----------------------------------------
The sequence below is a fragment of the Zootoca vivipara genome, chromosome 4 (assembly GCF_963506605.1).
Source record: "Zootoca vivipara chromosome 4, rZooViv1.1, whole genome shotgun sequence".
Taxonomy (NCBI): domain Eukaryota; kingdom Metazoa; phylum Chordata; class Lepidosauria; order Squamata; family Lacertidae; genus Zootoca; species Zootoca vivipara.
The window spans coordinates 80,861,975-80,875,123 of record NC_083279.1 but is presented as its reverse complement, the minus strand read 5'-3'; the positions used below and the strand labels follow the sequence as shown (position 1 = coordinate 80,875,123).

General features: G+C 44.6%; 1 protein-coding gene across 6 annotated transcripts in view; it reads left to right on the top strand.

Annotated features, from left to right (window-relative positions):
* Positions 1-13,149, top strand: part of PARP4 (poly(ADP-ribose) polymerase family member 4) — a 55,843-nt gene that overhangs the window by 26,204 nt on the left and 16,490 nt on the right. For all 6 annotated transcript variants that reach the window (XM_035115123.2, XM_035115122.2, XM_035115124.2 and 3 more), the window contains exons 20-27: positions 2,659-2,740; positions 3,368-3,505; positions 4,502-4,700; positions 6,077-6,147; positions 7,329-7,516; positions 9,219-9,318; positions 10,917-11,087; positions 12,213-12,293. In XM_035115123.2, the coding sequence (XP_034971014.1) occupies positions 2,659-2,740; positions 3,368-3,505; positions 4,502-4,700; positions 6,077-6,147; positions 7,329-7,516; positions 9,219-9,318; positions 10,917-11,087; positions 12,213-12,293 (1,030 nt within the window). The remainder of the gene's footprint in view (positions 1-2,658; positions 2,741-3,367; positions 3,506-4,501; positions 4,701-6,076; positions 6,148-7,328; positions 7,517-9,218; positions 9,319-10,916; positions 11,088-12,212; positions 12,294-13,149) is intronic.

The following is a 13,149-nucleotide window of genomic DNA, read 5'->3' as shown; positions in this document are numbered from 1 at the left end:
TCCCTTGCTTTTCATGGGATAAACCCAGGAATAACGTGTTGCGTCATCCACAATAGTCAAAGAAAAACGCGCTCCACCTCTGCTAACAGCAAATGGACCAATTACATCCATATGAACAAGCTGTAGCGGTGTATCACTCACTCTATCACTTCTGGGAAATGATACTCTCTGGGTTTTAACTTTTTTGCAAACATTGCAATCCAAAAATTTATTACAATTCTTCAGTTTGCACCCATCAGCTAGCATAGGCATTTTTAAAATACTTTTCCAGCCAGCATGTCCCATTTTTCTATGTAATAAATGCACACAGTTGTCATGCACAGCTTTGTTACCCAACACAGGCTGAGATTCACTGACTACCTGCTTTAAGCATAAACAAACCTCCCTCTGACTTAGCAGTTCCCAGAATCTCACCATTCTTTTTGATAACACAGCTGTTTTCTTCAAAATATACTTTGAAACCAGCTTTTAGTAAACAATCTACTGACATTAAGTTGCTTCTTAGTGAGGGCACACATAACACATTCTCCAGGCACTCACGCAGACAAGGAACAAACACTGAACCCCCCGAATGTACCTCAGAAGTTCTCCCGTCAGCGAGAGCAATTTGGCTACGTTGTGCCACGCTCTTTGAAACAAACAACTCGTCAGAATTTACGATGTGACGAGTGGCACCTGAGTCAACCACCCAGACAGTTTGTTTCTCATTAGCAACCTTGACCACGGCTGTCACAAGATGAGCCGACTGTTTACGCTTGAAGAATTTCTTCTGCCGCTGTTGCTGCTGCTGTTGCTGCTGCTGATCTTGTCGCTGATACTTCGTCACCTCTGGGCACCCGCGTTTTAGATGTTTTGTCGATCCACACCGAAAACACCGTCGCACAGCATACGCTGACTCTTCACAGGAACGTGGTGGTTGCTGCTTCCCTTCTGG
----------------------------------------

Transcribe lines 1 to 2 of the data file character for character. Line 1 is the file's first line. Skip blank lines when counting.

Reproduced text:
The sequence below is a fragment of the Zootoca vivipara genome, chromosome 4 (assembly GCF_963506605.1).
Source record: "Zootoca vivipara chromosome 4, rZooViv1.1, whole genome shotgun sequence".